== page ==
Top 10 Saving Tips for the College/University Student

With a new term just beginning, Credit Canada offers their Top 10 Savings Tips for Students.

As a university or college student you have to learn how to make your dollars stretch, and you’ve got to learn fast. So here are a few tricks of the trade to get you through the semester with some extra change in your pocket.

1. Meet Mr. Noodle – by the end of your university or college career you and Mr. Noodle will have forged a relationship with memories that will last a life time. When you are hungry, Mr. Noodle is there.  When you’re strapped for cash, Mr. Noodle says, “No problem, I got you.” When it is cold out, and you’ve just received a C+ on an essay or bombed a midterm, don’t worry. Mr. Noodle is waiting for you in your dorm room, ready to bring you that warm fuzzy feeling to your stomach.

2. Fight for Your Right to Party – as a university/college student, you will acquire excellent research skills. But why limit using these skills to the classroom alone? No, young grasshopper, you must learn to use your power for good, not evil. In other words, figuring out which are the best spots to visit and when to go for cheap drinks and no cover. Different clubs and pubs will have different deals, like cheap pitchers of beer, depending on the day of the week so do your homework and share the info with your fellow party-goers.

3. Your Closet is My Closet – let’s say you’ve got a hot date but you’ve got nothing to wear. Do you go shopping? Heck, no! You better save those student dollars for more cheap beer and Mr. Noodle.  See, there’s a certain code of ethics when you’re a student that allows you to get away with things that you may find unacceptable later in life and having full-reign over your roommates’ closet, anyone on your same floor’s closet, and the closet of those people who you’ve recently met is just one of those special perks you get when you’re a college or university student. But remember that you will probably need to request resources from these people again, so don’t burn bridges and treat the clothes you borrow with the utmost of tenderness and care. And ALWAYS read the instructions of how to clean the garment before you attempt to wash it. Too many lucky sweaters have been destroyed by the good intentions of friends. 

4. Swap Party – whenever you begin to feel that your closet needs to be revamped, organize a swap party with a few of your friends. This is a great opportunity for you to mingle while getting rid of things that you no longer use. Remember that you don’t have to limit swapping to clothes. You can also swap beauty products, furniture, accessories, music, and boyfriends, I mean old movies. A new wardrobe, a new excuse to get together with friends, and not a single penny spent. Not too shabby.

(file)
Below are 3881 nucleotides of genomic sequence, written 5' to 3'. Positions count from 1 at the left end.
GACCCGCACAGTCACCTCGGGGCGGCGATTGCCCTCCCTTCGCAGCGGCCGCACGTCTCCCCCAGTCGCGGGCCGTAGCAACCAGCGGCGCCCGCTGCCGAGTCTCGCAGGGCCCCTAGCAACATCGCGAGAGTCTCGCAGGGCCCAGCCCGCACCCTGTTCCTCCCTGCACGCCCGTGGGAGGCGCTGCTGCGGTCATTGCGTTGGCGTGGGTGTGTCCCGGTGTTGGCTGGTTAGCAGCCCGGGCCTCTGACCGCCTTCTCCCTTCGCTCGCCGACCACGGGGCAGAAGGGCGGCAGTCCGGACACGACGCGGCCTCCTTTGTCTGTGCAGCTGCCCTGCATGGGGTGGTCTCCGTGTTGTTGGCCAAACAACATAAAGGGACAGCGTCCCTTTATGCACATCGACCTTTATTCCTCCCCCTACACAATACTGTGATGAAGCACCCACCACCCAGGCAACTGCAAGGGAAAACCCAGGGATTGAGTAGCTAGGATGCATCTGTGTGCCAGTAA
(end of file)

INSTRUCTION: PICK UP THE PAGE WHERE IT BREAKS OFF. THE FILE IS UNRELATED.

5. Study Group Potluck – you will have countless nights when you’ll be cramming with your friends. Rather than spending over $10 on the highly anticipated study break, consider bringing the snack yourself. Not only will this keep those coveted $10 in your pocket, but this will also serve as a great excuse to procrastinate: you can’t study because you’ve got your study group snack to make! The best part is that the more you procrastinate by making an excellent snack, the more everyone will like you.

6. Go Big or Go Home – go grocery shopping with friends and roommates so that you can take advantage of the discounts you get when buying in bulk. Remember to invite someone who has a car, that way you can all save on transportation costs and not have to carry everything on the bus, or even worse, carry it home walking.

7. Get Booked – textbooks will probably cost you around $1,000 per academic year or about $500 per semester, so if you can cut this cost down you’ll be saving big time. One trick is to buy the books you need from people who have already taken the course; however, sometimes instructors will change the textbook they use from year to year so make sure you have an up to date list of the books you need. Another option you have is to split the cost of the textbook and share it with other students in your class.  Ensure that you come-up with a feasible schedule for sharing the book. This will also help you keep on top of your readings since you’ll know you only have the book for a couple of nights a week. 

8. Dating on a Dime – we know the deal. You meet a girl, you’d like to take her out but you’ve got no cash. What most people don’t understand is that you don’t need a lot of money to have an awesome date; you just need to put a little more effort and creativity into it. You can cook dinner for your date then head out to a venue to watch some live (and free) music, or go to an art show, or a live poetry reading. Remember to keep an eye out for interesting events your campus is hosting and suggest going to one with your date, such as guest lectures, music recitals, art exhibitions and plays. The great thing about campus events is that they’re pretty good, often free of charge, and they usually have refreshments, which means free food.

9. Looking Good and Feeling Better – life on campus can get pretty stressful at times, especially during midterm and exam periods. So when the going gets tough, the tough should head to the gym to let off some steam. Most colleges and universities have their own gyms and recreational centres and as a student you have access to these facilities for a minimal fee, something like $10 for the entire academic year, so take advantage of them.

10. Say it Loud, Say it Proud – most stores, movie theatres, attractions, and fast food chains offer discounts to students, even if they don’t advertise it. So when you go to the check-out counter remember to tell the sales clerk that you’re a student and see if you can get a deal.

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